In A Thousand Suns, French director and actor Mati Diop takes you on a trip to Dakar to trace the steps of the cult Senegalese movie Touki Bouki, shot by her uncle Djibril Diop Mambety in 1973. The actors Magaye Niang and Myriam Niang have strangely recreated the path of their fictional characters in the movie: Magaye has stayed, refusing to abandon his home country, while Myriam went to explore a life overseas.
Mati Diop follows Magaye who is now an ordinary farmer in Dakar. The film is also a more intimate quest for the director: it was, for her, a way to dig into her origins, and her own relationship to Africa and cinema. Through her eyes, and the eyes of Magaye, A Thousands Suns offers a personal, young and profoundly cinematic portrait of Dakar today. The film went on to screen at numerous festivals around the world, winning the Grand Prix of the International Competition both at the Marseille International Film Festival and the IndieLisboa Film Festival.
The film was shot in both DV and 35mm film, and the two techniques blend together perfectly in this film that doesn’t distinguish between reality and fiction. There is also a desire to mix the past and the present. The film opens with the theme of High Noon, a Western that had had a strong impact on Djibril Diop Mambety when he saw it as a child — and Mati Diop portrays Magaye as a modern cowboy. In the taxi scene, the director sets her lead character to face the Senegalese youth; she chooses Djily Bagdad — a local rapper and member of the Y’en a marre (We’re fed up) movement, composed of rappers, students and journalists — to play the driver, triggering between Magaye and Bagdad a debate and confrontation of ideas.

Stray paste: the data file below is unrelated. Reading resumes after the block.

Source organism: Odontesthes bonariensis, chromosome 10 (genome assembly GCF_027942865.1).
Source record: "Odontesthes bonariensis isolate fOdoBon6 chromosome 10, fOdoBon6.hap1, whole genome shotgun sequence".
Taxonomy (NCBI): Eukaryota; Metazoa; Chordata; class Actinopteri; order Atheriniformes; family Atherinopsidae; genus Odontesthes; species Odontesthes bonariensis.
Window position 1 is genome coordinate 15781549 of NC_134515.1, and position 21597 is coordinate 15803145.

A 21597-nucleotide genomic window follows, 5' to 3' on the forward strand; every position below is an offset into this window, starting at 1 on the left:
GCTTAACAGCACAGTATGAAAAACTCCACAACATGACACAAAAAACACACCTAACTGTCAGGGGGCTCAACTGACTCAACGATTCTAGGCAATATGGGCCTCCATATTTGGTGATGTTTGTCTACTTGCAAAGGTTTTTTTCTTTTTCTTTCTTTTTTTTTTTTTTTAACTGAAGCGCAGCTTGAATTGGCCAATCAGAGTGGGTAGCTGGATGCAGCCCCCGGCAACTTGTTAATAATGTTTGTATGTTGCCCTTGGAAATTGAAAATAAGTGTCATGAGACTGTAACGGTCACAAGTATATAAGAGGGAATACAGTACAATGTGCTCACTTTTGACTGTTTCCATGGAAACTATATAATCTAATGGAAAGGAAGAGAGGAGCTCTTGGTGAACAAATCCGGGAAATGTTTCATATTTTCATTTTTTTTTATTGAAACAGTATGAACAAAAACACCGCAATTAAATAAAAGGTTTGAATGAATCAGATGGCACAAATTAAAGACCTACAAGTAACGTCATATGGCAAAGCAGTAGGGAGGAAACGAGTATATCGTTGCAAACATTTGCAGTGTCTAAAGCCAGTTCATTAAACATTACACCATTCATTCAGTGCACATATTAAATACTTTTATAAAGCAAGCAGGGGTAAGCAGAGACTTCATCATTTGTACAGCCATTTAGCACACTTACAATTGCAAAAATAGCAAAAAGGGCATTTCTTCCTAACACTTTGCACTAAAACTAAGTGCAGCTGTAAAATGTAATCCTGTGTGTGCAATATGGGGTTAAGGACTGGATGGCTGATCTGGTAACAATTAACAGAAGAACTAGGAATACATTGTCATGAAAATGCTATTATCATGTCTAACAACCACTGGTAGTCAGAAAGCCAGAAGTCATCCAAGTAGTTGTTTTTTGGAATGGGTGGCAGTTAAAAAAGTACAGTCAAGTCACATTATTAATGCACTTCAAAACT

We are thrown into today’s Dakar. The title — one of the very first decisions the director made for the film — was found in the jingle of a radio program from Dakar in the seventies while working on archives: “Africa, the past, the present, the future….A thousand suns!” A Thousand Suns is an explosion of colours: the red from the slaughterhouse, the radiant yellow from the Dakar light and soil, the digital blue of the screening, the green and pink of the club, the white of the snow. The final scene is also the first image that came to Mati Diop, one that inspired her to do the film when she learned that Myriam, Touki Bouki’s heroine, was now living on an oil rig in Alaska — a poetic, quasi-fantastic image.
“I found it very beautiful, the idea of talking about the invisible life of a film once it has been made , of questioning what becomes of a movie once it’s done…” MATI DIOP
Mati Diop studied at the Fresnoy — Studio national des Arts Contemporains. She has directed four shorts and recently received the ‘Martin E. Segal Emerging Artist Award’ from the Film Society Lincoln Center. As an actress, Mati has acted in Hermia y Helena by Matias Piñeiro (2015), Fort Buchanan by Benjamin Crotty (2014), Simon Killer by Antonio Campos (2012) et 35 Rhums by Claire Denis (2008). She was invited this past winter by Harvard to a residency to write her first feature — a ghost story set in the suburbs of Dakar by the sea.
- Credits for
- A THOUSAND SUNS
- Magaye Niang
- written by
- Mati Diop
- produced by
- Corinne Castel, Charles de Meaux & Anna Sanders films
- Mati Diop & Hélène Louvart
- Nicolas Milteau